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Changes to the UK's tax system could help generate investment and stimulate growth, the Confederation of British Industry (CBI) has said.
The CBI has presented its submission to the 2012 Budget, which will be delivered on March 21. In it, the business group urges Chancellor George Osborne to use the Budget to score the growth and investment policy goals he put forward in his Autumn Statement and give the UK economy and jobs a real boost. It recommends a series of measures, which include a new capital allowance, new forms of finance, and reform of environmental taxation.
The CBI is clear that the government needs to boost growth through reforms of the UK’s tax system. It believes the government must ensure that planned changes to the country's Controlled Foreign Companies regime result in a simpler way of taxing foreign profits. It wants to see a less complicated “Gateway” than is currently in the government’s draft legislation. The Gateway is intended to specifically identify circumstances where an artificial diversion of profits has taken place.
The government is also encouraged to introduce a new capital allowance to attract investment into types of infrastructure which do not currently qualify. This, the CBI says, would apply only to future spending, to minimize cost to the Exchequer and ensure the proposal incentivizes new private investment in infrastructure. The flow of credit to companies must be improved, the CBI adds, especially those with high growth potential, by expanding the Enterprise Investment Scheme. In addition, it calls for the cost of raising equity for small and medium-sized businesses to be reduced, and incentives improved for entrepreneurs’ relief, as soon as the public finances allow.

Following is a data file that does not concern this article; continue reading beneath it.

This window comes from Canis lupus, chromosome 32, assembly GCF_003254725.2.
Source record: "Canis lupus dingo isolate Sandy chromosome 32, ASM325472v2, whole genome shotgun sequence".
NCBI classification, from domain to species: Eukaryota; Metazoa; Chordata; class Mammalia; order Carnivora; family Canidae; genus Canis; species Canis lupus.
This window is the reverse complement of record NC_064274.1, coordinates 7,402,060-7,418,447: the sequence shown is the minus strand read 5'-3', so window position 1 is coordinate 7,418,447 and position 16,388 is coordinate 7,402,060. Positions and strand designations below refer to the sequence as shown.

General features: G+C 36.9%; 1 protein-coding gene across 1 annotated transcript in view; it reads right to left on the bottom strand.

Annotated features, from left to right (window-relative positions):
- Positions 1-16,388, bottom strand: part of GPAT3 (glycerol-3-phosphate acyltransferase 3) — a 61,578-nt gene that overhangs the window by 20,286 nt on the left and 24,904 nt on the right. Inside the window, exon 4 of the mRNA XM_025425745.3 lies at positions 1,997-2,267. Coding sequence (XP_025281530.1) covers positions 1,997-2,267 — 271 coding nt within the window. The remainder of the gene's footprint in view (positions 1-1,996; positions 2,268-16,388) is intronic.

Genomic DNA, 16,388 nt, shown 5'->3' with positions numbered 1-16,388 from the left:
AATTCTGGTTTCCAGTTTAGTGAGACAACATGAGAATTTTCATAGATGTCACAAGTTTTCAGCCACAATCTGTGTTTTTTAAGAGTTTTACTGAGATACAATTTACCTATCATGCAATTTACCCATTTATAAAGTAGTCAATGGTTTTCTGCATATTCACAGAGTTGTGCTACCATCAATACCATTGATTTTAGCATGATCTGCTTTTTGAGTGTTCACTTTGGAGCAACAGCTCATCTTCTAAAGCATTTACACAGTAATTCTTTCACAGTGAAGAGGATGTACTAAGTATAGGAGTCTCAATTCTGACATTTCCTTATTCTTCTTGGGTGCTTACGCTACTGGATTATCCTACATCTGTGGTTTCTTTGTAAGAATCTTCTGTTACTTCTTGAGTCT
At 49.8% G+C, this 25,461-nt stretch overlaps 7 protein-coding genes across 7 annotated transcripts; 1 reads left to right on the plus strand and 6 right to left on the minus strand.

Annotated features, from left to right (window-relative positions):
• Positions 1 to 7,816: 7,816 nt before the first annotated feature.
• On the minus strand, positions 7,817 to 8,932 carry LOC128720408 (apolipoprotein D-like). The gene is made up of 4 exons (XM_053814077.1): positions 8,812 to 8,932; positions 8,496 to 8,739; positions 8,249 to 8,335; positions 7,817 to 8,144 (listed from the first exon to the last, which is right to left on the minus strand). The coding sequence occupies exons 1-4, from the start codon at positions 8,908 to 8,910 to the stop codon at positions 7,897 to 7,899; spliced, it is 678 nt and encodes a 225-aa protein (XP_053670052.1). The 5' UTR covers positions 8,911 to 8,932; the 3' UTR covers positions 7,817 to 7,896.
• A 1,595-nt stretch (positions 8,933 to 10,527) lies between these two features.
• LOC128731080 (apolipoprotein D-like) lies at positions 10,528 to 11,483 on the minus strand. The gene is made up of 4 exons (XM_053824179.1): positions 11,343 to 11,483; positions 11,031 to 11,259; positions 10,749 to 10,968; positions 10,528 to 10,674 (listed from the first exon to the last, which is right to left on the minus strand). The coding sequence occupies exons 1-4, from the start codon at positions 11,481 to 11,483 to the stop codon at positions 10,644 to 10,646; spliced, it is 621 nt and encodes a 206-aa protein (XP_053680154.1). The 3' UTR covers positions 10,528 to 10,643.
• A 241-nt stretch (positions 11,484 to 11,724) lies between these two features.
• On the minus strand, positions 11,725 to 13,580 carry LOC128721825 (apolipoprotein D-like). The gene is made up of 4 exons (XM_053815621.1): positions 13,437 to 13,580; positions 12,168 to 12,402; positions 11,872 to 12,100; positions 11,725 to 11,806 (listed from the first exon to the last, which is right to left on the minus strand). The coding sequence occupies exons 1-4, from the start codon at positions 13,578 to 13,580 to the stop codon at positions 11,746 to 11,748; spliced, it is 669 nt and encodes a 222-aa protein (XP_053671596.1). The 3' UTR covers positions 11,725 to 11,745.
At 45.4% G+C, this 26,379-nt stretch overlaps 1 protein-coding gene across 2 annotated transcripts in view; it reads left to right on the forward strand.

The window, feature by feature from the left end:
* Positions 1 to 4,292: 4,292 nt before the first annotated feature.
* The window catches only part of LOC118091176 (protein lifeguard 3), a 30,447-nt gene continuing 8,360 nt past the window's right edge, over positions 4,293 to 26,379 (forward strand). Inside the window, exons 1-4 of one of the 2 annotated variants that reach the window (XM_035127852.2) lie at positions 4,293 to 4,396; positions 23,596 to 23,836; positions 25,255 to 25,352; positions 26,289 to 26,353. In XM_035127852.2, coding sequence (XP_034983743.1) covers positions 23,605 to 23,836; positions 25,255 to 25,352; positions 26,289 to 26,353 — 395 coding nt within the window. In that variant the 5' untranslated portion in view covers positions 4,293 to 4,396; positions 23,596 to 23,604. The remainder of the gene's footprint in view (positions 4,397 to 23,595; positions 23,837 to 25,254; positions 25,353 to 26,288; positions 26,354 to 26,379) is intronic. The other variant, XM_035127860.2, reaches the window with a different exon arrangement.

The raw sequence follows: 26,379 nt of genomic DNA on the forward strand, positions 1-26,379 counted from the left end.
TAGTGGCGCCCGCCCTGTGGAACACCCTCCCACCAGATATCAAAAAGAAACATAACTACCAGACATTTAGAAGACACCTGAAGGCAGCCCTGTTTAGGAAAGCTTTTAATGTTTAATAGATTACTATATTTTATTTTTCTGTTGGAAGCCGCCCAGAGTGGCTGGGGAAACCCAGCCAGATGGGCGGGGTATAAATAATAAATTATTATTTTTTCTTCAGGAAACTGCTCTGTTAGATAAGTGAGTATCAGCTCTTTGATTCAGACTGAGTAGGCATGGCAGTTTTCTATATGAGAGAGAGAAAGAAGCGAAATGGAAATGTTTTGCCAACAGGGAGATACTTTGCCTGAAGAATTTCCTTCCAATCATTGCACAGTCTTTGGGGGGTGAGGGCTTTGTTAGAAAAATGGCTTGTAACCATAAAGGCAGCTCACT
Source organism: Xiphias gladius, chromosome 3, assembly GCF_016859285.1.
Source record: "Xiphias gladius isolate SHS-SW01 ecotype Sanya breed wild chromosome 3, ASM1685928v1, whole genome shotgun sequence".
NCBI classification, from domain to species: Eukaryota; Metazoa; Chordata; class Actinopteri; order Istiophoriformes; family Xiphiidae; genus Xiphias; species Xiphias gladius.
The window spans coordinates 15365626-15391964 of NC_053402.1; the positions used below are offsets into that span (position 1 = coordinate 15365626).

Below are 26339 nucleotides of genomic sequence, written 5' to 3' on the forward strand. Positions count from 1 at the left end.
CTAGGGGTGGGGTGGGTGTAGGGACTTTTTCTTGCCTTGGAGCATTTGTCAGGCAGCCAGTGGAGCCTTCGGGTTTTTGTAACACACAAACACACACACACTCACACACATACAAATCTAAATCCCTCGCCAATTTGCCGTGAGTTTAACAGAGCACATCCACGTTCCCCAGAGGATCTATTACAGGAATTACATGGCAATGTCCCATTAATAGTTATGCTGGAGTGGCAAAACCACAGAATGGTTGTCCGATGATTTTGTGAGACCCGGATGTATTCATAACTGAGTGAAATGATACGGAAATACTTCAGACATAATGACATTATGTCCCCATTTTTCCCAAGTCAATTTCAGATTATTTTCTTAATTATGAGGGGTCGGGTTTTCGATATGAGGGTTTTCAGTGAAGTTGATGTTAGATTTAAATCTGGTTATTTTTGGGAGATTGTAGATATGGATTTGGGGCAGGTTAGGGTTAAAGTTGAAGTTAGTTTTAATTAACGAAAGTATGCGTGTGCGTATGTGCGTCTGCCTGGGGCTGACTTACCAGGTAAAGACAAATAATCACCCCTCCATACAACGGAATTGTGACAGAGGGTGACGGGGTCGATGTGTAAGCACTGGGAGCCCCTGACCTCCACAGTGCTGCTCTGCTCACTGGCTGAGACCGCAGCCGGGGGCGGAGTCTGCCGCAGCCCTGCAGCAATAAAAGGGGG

Lastly, the CBI would like to see the government ensure that environmentally-related taxes do not undermine growth and investment. This could be done by replacing the Carbon Reduction Commitment (CRC) with a new Climate Change Levy (CCL) to cut confusion and complexity for businesses while protecting the Treasury’s revenue stream. The government also must "get the increase in Air Passenger Duty right," the CBI argues, adding that it must balance the amount of tax raised by the Treasury with the value of aviation to the economy, and peg this year’s rise to inflation at 5%, rather than the full 8% as planned.
Commenting on the CBI’s proposals, Ian McCafferty, CBI Chief Economic Adviser, said: “Companies that lack certainty on how they will be taxed in the future are reluctant to invest, so Government must deliver on its corporation tax roadmap without delay. We must make sure that we continue to attract and keep successful multi-national businesses in the UK."
“We should ensure our tax system encourages rather than stifles private sector investment through better use of capital allowances. We also need to encourage innovation through our tax system, and design environmental taxes which promote sustainable, value-added growth. Our new proposals are designed to help Government realize its ambition for the UK to have the most competitive tax regime in the G20,” McCafferty explained.
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